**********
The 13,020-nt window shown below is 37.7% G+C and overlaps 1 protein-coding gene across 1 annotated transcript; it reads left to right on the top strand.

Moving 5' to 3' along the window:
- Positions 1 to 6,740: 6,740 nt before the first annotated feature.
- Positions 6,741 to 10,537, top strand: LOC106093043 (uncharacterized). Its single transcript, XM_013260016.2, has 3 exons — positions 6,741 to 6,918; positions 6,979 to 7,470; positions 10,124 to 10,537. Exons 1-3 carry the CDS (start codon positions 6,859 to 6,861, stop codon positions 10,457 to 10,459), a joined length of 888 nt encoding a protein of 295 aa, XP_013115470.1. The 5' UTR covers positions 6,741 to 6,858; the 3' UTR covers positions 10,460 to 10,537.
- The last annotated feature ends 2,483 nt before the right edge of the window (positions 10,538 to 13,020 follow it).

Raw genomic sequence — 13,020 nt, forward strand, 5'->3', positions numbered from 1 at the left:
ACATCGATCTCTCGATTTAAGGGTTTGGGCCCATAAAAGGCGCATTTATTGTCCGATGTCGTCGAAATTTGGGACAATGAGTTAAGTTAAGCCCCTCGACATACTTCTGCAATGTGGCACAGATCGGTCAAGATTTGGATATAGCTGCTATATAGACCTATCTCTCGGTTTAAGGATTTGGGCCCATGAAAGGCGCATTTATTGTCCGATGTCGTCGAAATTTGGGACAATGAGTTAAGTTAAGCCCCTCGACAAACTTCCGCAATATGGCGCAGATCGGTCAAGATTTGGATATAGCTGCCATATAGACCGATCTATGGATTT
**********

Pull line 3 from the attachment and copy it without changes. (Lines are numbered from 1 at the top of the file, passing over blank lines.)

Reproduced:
- Positions 1 to 6,740: 6,740 nt before the first annotated feature.